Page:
- Vice President, Global Marketing at Quantum Corp.
- Board of directors and co-founder of Active Archive Alliance
- CMO and EVP, global marketing and product management at DataDirect Networks
- CMO and EVP of WW marketing and product management at Spectra Logic
- Engineering manager at Incentra, LLC
StorageNewsletter.com: Quantum is known for its secondary storage category for a few decades with several product lines. Who is the company today?
Molly Presley: If you think about the most recent Hollywood film you watched or marveled at the latest scientific advances, it is very likely the content was created, analyzed and stored on Quantum solutions. We provide scale-out tiered storage, archive and data protection solutions to meet the most demanding data management challenges around the globe. From ingest to preservation, we help our users store, leverage, retain and protect data in complex environments.
Recently two executives left the company, the CTO and the CEO after several years of presence and leadership. What’s the desire and direction under the new CEO Patrick Dennis?
Last summer, Quantum’s board of directors conducted a strategic review of Quantum’s business. That review largely reaffirmed the company’s strategy of leveraging our robust tape portfolio and strong position in data protection to increase profitability while continuing to advance our unique scale-out tiered storage solutions to drive growth. Over the coming year, a key focus will be continuing to move toward more software-defined offerings while expanding market share in scale-out solutions leveraging our tape and StorNext-powered portfolio. New executive leadership is focused on making changes in our business to be more efficient and nimble, drive better execution and improve our financial results, so that we could increase investment in innovations that help customers meet their evolving needs.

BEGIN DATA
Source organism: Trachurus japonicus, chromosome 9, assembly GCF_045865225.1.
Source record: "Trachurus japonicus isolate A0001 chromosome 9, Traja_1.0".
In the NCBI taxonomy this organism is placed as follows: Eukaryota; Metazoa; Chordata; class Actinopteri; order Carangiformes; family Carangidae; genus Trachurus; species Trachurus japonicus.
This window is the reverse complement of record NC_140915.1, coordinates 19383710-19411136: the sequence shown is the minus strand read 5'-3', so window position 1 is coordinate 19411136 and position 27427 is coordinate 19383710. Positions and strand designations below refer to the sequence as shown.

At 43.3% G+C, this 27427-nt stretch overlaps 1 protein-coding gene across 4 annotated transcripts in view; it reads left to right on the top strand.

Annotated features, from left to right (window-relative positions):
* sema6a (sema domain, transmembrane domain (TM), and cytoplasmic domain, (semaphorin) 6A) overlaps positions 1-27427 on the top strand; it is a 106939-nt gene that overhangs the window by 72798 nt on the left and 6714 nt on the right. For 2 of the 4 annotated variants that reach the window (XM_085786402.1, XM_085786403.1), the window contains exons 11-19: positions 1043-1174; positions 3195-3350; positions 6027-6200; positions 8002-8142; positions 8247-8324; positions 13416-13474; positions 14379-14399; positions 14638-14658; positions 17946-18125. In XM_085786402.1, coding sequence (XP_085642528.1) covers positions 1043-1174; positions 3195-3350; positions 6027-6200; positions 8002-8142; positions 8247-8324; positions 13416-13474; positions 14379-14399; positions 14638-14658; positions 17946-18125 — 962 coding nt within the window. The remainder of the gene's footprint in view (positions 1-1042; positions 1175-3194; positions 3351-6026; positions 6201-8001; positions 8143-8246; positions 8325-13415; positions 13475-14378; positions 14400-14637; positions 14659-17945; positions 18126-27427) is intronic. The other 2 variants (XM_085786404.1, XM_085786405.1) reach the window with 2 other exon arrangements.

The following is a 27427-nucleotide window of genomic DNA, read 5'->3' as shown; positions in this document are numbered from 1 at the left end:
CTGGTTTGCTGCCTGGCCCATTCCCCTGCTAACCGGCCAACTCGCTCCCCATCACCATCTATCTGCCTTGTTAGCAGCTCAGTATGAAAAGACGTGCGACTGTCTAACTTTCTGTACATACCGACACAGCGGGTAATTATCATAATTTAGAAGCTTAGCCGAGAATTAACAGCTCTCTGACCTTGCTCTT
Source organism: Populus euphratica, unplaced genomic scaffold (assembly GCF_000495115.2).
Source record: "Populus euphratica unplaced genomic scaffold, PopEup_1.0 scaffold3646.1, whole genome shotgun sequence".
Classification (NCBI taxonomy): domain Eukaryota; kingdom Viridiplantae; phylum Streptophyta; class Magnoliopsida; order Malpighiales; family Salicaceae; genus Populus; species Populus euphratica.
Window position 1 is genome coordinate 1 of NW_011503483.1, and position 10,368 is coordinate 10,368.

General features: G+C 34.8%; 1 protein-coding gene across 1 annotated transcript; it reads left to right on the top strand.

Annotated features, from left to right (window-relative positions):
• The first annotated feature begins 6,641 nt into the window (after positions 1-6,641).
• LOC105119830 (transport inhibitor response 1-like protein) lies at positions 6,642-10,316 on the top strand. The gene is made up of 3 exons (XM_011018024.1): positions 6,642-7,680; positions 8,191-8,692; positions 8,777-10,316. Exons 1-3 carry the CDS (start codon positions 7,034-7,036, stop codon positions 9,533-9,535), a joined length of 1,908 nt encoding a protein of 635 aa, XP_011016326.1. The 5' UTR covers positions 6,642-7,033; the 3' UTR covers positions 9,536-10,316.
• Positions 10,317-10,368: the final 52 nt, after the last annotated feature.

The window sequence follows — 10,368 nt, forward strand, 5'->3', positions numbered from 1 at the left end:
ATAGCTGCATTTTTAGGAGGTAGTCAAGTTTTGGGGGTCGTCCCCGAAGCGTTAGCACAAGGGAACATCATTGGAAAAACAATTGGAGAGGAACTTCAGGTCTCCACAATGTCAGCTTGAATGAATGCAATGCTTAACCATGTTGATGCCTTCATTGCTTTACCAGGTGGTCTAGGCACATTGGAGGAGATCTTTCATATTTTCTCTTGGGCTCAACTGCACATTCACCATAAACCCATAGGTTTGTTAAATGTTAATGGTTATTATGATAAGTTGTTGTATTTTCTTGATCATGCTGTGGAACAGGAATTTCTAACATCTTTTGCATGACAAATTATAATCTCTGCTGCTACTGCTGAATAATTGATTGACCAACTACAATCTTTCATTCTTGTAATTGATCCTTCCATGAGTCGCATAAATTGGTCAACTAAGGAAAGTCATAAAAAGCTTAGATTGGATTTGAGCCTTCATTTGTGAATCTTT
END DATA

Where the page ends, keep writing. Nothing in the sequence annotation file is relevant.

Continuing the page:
What about the CTO seat?
We have not made any decision about a new CTO at this time. We have a number of chief architects for our different product lines and just successfully contributed the Rook cloud native storage project to the Cloud Native Computing Foundation.
As we can see Quantum’s strategy relies on four pillars: Scale-out Storage, Archive, Data Protection and Cloud. Exact?